As weeks pass and Shigaraki and Co. make little progress, they find themselves targeted by the Liberation Army, hellbent on using the League’s defeat to bolster themselves as the true ‘heroes’ meant to free society from its ‘oppressive’ nature against those with quirks. This builds into a rough and tumble battle between the corrupt heroes working for the Liberation Army, their higher ups, and Shigaraki’s ragtag team. The battle is exciting, brutal and altogether more violent than what we’ve seen from the series before. Peppered throughout is some character focus meant to impart a greater understanding of each character. Shigaraki’s backstory gains a few details prior to the battle, but still feels choppy, like Horikoshi has so much he wants to hide that we only get the briefest smattering of extra definition. The problem is that such a weak look into the character’s past ends up feeling insignificant, especially when compared to Toga’s backstory not a few chapters later. While this one also seems to be hiding details, the point that Toga isn’t some poor girl who lived through trauma that made her crazy and that instead she simply always was, rings home.
Toga’s focus also begins the League’s power up in earnest, putting the characters through hell in order to strengthen them and turn them into characters to be reckoned with. Toga is put under such duress that she gains the ability to harness other people’s quirks when she takes their visage, making her a much more deadly adversary (although I still doubt all that much will ever happen with, say, Midoriya’s blood sample since other characters can’t seem to copy his quirk.) If the rest of the League is getting power ups like this it could make them feel so much more threatening, especially if they’re allowed to ‘play in a sandbox’ away from Midoriya and Co, so they can grow and evolve away from the main story.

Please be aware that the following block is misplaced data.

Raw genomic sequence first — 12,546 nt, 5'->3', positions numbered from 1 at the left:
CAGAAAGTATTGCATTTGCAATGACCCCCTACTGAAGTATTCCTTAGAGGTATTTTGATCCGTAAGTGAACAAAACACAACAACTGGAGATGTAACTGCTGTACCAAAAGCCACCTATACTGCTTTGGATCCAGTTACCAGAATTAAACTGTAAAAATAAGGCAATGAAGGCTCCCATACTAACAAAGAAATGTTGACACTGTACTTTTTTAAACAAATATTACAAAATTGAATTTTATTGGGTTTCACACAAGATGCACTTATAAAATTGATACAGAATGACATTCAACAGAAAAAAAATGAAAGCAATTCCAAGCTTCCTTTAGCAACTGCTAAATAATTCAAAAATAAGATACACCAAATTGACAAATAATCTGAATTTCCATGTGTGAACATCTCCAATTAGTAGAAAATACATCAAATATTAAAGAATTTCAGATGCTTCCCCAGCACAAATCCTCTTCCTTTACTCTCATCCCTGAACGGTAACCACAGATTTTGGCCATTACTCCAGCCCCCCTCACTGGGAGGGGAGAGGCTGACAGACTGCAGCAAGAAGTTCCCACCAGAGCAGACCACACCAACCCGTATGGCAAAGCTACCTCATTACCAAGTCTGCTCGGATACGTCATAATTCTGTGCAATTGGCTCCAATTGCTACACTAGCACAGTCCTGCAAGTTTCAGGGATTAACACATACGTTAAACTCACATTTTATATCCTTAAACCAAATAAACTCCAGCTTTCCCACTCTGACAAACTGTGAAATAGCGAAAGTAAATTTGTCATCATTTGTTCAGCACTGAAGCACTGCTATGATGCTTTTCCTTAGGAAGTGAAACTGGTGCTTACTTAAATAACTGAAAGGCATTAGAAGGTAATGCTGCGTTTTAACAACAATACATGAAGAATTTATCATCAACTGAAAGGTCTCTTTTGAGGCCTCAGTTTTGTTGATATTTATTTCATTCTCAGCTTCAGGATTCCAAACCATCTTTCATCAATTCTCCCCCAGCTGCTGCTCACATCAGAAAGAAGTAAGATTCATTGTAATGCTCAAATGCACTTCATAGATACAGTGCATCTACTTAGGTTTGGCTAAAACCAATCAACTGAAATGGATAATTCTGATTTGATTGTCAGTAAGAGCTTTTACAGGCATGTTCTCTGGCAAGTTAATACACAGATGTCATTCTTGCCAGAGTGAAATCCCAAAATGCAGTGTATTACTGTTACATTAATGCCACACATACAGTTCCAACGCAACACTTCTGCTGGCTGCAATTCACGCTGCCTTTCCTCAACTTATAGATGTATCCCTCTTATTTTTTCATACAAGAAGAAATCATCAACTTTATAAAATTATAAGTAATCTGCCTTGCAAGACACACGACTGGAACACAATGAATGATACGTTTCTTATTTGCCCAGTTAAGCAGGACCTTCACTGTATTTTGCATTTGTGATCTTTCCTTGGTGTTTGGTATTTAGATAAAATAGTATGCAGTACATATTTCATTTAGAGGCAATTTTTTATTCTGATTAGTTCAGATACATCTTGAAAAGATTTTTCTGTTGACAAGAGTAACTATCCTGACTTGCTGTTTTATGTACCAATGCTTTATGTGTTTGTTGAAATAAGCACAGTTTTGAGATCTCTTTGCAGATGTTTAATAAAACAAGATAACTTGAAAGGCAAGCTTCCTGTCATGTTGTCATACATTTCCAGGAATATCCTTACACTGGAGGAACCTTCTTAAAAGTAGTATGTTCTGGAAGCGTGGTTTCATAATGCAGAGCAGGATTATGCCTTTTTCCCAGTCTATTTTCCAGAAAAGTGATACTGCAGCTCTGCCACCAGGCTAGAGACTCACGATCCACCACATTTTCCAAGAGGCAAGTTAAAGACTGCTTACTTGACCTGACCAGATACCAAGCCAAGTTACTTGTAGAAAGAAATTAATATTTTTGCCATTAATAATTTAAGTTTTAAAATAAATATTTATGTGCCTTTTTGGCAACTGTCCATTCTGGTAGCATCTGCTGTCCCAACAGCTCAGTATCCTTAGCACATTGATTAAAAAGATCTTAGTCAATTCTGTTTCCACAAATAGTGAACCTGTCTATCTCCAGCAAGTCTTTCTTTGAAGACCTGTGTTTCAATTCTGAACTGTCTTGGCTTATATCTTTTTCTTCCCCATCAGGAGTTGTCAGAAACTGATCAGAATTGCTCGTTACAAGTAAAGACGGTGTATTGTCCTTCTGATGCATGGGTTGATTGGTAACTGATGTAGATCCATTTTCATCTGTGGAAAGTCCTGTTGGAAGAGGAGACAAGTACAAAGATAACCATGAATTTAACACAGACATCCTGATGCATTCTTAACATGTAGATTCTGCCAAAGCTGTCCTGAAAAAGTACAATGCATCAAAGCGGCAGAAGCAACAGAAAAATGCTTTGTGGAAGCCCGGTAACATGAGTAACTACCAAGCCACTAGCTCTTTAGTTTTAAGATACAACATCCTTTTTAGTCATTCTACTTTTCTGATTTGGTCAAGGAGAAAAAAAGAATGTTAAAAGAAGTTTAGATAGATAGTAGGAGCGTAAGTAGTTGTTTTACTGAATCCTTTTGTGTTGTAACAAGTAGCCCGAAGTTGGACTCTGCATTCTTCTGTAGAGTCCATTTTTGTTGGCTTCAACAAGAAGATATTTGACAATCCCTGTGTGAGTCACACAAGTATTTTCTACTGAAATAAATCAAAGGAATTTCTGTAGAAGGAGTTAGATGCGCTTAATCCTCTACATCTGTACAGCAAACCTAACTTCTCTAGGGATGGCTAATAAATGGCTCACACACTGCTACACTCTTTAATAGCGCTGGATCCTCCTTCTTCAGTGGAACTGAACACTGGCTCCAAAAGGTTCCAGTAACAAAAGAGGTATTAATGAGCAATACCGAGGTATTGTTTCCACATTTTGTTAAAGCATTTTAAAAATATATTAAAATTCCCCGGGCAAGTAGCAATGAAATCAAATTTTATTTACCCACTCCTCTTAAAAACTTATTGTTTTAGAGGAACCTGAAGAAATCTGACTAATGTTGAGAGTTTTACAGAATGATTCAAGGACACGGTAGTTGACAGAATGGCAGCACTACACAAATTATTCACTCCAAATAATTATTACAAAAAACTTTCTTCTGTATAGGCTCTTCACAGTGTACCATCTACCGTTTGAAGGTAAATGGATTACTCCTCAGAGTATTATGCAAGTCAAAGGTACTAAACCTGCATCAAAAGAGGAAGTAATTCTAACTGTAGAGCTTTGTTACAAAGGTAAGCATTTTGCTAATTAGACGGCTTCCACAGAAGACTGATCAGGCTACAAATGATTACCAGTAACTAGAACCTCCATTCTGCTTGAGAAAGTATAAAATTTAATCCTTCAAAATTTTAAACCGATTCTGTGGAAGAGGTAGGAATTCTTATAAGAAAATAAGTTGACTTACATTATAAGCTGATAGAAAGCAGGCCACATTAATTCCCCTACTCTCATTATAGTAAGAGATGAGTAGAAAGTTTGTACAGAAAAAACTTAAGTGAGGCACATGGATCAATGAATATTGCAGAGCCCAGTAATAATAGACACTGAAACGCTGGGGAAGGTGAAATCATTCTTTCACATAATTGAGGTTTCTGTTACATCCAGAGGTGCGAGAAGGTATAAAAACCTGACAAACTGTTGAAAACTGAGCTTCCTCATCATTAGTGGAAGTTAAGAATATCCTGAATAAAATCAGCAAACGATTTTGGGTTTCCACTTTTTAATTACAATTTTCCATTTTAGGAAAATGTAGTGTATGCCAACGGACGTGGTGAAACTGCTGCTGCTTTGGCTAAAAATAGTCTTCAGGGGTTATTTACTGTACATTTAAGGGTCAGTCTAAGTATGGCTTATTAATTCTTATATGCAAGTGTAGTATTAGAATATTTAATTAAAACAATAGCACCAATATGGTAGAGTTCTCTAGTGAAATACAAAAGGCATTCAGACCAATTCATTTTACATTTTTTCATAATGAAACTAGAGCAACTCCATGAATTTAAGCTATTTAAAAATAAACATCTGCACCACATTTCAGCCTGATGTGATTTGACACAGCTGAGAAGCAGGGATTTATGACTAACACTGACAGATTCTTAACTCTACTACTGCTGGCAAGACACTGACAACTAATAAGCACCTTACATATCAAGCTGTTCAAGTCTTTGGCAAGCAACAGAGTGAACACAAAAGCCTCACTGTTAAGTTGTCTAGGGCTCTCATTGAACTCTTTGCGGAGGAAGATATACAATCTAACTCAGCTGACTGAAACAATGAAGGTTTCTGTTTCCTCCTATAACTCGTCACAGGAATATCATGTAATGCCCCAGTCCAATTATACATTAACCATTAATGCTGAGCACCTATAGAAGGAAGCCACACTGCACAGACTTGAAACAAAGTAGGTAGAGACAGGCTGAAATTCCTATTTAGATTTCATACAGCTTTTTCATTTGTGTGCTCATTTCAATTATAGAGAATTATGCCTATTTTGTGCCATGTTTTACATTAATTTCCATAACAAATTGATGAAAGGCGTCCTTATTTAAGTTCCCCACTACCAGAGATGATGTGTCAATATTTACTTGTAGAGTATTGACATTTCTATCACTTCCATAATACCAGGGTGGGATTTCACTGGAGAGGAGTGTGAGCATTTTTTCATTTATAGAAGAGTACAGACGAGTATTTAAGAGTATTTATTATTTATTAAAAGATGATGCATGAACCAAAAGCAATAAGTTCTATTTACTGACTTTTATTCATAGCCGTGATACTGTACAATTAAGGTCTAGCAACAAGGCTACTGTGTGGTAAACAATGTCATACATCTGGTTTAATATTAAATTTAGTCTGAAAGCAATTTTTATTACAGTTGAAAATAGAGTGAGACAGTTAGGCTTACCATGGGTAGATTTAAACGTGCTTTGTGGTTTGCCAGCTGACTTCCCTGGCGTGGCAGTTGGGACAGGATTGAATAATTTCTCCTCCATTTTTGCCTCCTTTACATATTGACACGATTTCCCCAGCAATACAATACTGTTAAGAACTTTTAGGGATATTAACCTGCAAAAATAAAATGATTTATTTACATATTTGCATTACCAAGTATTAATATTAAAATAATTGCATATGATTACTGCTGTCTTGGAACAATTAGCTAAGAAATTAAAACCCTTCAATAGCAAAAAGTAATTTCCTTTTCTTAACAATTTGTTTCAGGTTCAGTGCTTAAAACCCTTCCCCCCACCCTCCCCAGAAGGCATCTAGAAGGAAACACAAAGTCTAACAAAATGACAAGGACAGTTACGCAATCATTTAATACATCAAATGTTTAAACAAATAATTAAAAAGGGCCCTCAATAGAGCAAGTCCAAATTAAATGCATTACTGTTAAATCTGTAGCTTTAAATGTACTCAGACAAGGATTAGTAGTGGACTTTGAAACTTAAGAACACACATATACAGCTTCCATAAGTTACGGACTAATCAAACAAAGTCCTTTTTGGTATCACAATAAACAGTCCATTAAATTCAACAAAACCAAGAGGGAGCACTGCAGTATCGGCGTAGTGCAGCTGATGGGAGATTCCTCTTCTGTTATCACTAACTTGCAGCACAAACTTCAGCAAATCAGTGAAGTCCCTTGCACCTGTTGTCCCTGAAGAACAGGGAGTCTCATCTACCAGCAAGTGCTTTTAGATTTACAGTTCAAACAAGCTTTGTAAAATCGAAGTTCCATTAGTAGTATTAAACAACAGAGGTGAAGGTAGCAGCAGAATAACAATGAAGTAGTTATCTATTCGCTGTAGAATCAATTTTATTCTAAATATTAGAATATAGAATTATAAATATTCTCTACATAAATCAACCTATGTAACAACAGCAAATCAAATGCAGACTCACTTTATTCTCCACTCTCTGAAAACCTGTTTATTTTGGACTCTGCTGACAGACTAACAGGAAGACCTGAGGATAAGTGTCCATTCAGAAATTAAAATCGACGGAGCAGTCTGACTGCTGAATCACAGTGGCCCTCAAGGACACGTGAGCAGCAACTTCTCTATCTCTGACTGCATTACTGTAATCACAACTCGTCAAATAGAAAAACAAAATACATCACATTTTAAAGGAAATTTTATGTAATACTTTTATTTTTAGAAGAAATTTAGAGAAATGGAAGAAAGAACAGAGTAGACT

But one problem with these chapters, and convincing us that Shigaraki and Co. are truly deadly villains, is how ill-defined the Liberation Army is. We know they’re bad, their leader murders his assistant without much care, and tortures the League’s information broker to get what he wants. But we don’t really know what the Liberation Army is capable of. We haven’t seen any of their members in action, making their ‘power level’ rather nebulous. Sure, our baddies are getting swarmed, but we don’t know if that’s by some low-level jobber characters or by people who could go toe-to-toe with some of Academia’s toughest heroes. It makes The League’s victories here feel ill-defined.
Otherwise though this focus away from Midoriya and Co. is a welcome one. It helps grow characters that have felt under defined and utilized, while also fleshing out the world and giving us a better idea of the other hidden forces that threaten society. I’m excited to see where our villainous crew will end up before we snap back to Midoriya and Co.
That’s it for today. Please let me know what your thoughts are on these chapters in the comments below!